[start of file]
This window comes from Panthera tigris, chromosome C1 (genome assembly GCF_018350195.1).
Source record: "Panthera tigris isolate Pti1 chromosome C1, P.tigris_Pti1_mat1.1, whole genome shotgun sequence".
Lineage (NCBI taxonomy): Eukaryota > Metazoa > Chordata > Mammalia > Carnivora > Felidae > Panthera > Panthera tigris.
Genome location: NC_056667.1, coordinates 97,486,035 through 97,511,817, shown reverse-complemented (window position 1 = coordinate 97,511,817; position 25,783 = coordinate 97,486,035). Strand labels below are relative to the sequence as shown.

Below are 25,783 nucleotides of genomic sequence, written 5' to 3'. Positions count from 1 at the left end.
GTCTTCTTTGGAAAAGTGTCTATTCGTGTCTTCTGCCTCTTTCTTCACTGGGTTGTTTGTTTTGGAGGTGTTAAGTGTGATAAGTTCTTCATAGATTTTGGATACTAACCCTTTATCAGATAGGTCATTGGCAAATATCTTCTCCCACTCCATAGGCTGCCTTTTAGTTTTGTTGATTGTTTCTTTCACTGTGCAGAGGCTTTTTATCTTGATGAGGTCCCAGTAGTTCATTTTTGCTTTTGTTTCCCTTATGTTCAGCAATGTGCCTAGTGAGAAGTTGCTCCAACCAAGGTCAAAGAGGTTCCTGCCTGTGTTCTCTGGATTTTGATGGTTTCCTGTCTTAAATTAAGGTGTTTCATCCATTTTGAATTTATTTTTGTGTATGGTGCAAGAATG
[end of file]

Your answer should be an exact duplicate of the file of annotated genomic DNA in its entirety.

This window comes from Panthera tigris, chromosome C1 (genome assembly GCF_018350195.1).
Source record: "Panthera tigris isolate Pti1 chromosome C1, P.tigris_Pti1_mat1.1, whole genome shotgun sequence".
Lineage (NCBI taxonomy): Eukaryota > Metazoa > Chordata > Mammalia > Carnivora > Felidae > Panthera > Panthera tigris.
Genome location: NC_056667.1, coordinates 97,486,035 through 97,511,817, shown reverse-complemented (window position 1 = coordinate 97,511,817; position 25,783 = coordinate 97,486,035). Strand labels below are relative to the sequence as shown.

Below are 25,783 nucleotides of genomic sequence, written 5' to 3'. Positions count from 1 at the left end.
GTCTTCTTTGGAAAAGTGTCTATTCGTGTCTTCTGCCTCTTTCTTCACTGGGTTGTTTGTTTTGGAGGTGTTAAGTGTGATAAGTTCTTCATAGATTTTGGATACTAACCCTTTATCAGATAGGTCATTGGCAAATATCTTCTCCCACTCCATAGGCTGCCTTTTAGTTTTGTTGATTGTTTCTTTCACTGTGCAGAGGCTTTTTATCTTGATGAGGTCCCAGTAGTTCATTTTTGCTTTTGTTTCCCTTATGTTCAGCAATGTGCCTAGTGAGAAGTTGCTCCAACCAAGGTCAAAGAGGTTCCTGCCTGTGTTCTCTGGATTTTGATGGTTTCCTGTCTTAAATTAAGGTGTTTCATCCATTTTGAATTTATTTTTGTGTATGGTGCAAGAATG